2012 is rapidly drawing to a close as we write this newsletter. The entire SEPO executive extends our collective thanks for our members’ support and we wish everyone a safe and happy holiday season with friends and family. Many challenges face us in 2013 and above all we extend best wishes for happiness, prosperity and good health.
- lead collective action in support of the long term affordable enjoyment of our properties in an unspoiled natural environment.
- · encourage responsible attitudes for sustaining the high quality of life on our St. Edmunds properties.
YEAR IN REVIEW
The mandate of the SEPO executive is to seek solutions to concerns and issues that have been raised by our members. We do this via the membership renewal process and the two public forum meetings that we hold each May and September in the Tobermory Community Hall.
Property Taxes – The number one concern expressed by our members continues to be the ever increasing property tax burden levied against property owners. We have been openly critical of our Municipal Council in their failure to reign in spending and to seek a more equitable means of generating revenues beyond property taxes which currently make up 93% of the revenue pool. SEPO along with two other ratepayer groups made formal presentations to Council on the 2012 draft budget last March, arguing specifically for no tax increase in 2012, which we believed to be attainable. While our collective recommendations were taken under advisement, Council voted four in favour, one against the budget as presented by staff with an unacceptable 6% increase!
As the 2013 budget process begins, we will not give up. Our resolve is to engage earlier and collaborate more effectively with other ratepayer groups.
Waste Management and Dumpsters – This is the second most frequent concern raised by our members. We covered this topic in great detail a year ago, particularly the ongoing theme of the proposed removal of the dumpsters. The fact remains that refuse removal by use of dumpsters, when managed properly, can be as efficient, cost effective and as conducive to reaching the recycled waste targets set by the Municipality and the Province.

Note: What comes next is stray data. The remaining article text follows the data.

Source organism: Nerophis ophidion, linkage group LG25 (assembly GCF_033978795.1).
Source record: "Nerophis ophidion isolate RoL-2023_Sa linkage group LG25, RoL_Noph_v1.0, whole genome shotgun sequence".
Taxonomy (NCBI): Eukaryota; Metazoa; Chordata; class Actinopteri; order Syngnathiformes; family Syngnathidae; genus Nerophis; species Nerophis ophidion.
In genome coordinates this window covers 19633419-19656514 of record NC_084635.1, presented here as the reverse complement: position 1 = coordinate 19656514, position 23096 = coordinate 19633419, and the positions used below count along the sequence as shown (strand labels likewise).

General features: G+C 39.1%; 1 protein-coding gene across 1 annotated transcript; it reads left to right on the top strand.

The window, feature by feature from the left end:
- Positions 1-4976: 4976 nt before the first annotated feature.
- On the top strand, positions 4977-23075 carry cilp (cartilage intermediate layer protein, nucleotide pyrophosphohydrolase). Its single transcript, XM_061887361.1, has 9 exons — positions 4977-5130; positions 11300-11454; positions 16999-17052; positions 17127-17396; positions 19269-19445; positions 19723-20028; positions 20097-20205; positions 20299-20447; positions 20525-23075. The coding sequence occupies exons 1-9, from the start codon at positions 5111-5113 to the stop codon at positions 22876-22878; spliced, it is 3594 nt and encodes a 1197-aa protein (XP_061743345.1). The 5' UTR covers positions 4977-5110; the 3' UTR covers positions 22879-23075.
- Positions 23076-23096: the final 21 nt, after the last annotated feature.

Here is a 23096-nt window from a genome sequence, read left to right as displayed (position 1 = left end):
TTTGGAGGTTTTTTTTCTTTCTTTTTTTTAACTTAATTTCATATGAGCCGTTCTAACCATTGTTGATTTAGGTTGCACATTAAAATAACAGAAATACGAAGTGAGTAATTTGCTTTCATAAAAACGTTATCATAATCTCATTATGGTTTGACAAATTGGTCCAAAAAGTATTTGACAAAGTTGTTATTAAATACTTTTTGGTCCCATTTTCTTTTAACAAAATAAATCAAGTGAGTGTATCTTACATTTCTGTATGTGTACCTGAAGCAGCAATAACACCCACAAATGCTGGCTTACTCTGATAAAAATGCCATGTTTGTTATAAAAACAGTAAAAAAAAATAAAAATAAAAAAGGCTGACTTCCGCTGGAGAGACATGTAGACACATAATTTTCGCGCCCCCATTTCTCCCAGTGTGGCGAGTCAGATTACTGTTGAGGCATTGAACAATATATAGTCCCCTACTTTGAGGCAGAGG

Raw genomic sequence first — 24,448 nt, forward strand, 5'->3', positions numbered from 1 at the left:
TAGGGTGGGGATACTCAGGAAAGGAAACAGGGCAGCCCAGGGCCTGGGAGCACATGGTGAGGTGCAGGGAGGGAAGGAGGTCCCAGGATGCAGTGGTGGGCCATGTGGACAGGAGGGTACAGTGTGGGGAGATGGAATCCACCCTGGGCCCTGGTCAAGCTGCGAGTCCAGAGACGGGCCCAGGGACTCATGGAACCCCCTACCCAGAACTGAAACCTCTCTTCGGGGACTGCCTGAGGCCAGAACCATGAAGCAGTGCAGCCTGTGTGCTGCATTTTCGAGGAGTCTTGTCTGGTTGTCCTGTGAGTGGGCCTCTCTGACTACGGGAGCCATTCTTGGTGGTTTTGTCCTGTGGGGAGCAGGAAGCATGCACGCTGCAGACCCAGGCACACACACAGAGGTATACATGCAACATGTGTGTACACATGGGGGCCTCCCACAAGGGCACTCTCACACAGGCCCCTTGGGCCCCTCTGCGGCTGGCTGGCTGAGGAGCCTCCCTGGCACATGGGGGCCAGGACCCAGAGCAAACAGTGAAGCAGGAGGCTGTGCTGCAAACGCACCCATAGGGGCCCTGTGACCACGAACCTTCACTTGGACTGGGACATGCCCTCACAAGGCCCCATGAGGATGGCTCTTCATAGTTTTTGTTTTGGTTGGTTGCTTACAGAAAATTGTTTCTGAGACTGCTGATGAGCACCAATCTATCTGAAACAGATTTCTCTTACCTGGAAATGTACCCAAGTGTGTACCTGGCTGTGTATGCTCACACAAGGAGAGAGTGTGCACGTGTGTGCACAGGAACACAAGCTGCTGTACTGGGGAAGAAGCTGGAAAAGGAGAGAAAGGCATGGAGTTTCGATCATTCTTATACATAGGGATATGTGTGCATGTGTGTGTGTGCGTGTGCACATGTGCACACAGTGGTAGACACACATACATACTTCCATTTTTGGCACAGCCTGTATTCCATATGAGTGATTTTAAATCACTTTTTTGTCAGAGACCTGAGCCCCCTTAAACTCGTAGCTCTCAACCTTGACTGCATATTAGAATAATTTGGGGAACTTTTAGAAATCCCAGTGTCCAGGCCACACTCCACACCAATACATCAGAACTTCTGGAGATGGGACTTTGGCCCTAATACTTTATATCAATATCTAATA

A well written article in the Peninsula Press (August, 2012) by Elyse Menerey, summer student assigned to the Waste Diversion Committee, reiterated the key issues with dumpsters that most of us who use dumpsters are well aware of. Clearly there continues to be ongoing abuse in what trash goes into the dumpsters as well as what gets dumped around them.
The article concluded with a solicitation for residents to complete a survey on waste management and diversion in our community.
We took the opportunity at our September meeting to hand out the survey forms. Eighteen completed surveys were returned after the meeting. Of those completed, 12 were from seasonal residents and 6 from permanent residents. Of the 12 seasonal residents, eight use dumpsters and four have curb side pickup. Only one is not satisfied with the current method of waste removal. Of the permanent residents, five have curb side pick up and one uses dumpster. All are satisfied with the current method of waste removal.
All responses pointed to the need for the Municipality to devote more effort towards educating the public in proper waste diversion practices, to establishing regulations that are enforceable by penalties for improper dumping and to provide a means such as closed circuit cameras for monitoring the dumpster sites. These points are consistent with the recommendations that SEPO has made in the past, both in public forum and to Council. To date, Council has, for unexplained reasons, resisted implementing rate payer recommendations for improved managing of garbage collection with the use of dumpsters; it appears that some staff and certain Council members want garbage collection using dumpsters to fail.
Community Projects – Medical Building – The Medical Facility is complete. Funds raised throughout the community were in excess of $300k. In addition, donations of time, material, labour and equipment exceeded expectations. The result is a facility that will serve the community for generations to come. SEPO contributed $1500 to the fund and members played a big part in this project.
Questions raised at the September meeting focused on who can use the facility. At present it is available only for patients rostered to Family Health team physicians. All others must travel to the Lion’s Head hospital and be treated in emergency services. To change this will require the collective efforts of the community to lobby for change, and the issues are complex. Dr Harpur wrote about some of these complexities in a series of articles over the summer in the Tobermory Press.
It was questioned that, given the inability of non- rostered patients to use the facility, why support it financially? Several reasons were offered: